A comparative anatomic and physiologic overview of the porcine heart
Lelovas, Pavlos P.
Kostomitsopoulos, Nikolaos G.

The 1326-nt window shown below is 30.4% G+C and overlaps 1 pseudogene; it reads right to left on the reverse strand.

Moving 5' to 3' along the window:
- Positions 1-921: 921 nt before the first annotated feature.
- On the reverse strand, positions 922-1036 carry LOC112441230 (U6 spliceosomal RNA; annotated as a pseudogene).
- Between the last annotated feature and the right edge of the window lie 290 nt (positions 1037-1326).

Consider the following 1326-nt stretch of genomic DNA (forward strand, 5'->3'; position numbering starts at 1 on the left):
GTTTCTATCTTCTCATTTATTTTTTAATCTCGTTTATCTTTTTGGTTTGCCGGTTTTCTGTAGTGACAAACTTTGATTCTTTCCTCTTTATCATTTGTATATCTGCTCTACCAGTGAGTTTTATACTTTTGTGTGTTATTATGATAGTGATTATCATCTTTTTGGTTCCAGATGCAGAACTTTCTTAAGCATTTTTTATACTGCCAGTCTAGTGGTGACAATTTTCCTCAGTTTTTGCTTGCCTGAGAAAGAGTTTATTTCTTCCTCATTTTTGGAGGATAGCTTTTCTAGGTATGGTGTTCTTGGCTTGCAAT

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Despite advances during the last 2 decades in every aspect of cardiovascular research (interventional cardiology, cardiopulmonary resuscitation, and so forth), Western societies still are plagued by the consequences of cardiovascular disease. Consequently the discovery of new regimens and therapeutic interventions is of utmost importance. Research using human subjects is associated with substantial methodologic and ethical considerations, and the quest for an appropriate animal model for the human cardiovascular system has led to swine. The porcine heart bears a close resemblance to the human heart in terms of its coronary circulation and hemodynamic similarities and offers ease of implementation of methods and devices from human healthcare facilities. A thorough comprehension of the anatomy and physiology of the porcine cardiovascular system should focus on differences between swine and humans as well as similarities. Understanding these differences and similarities is essential to extrapolating data appropriately and to addressing the social demand for the ethical use of animals in biomedical research.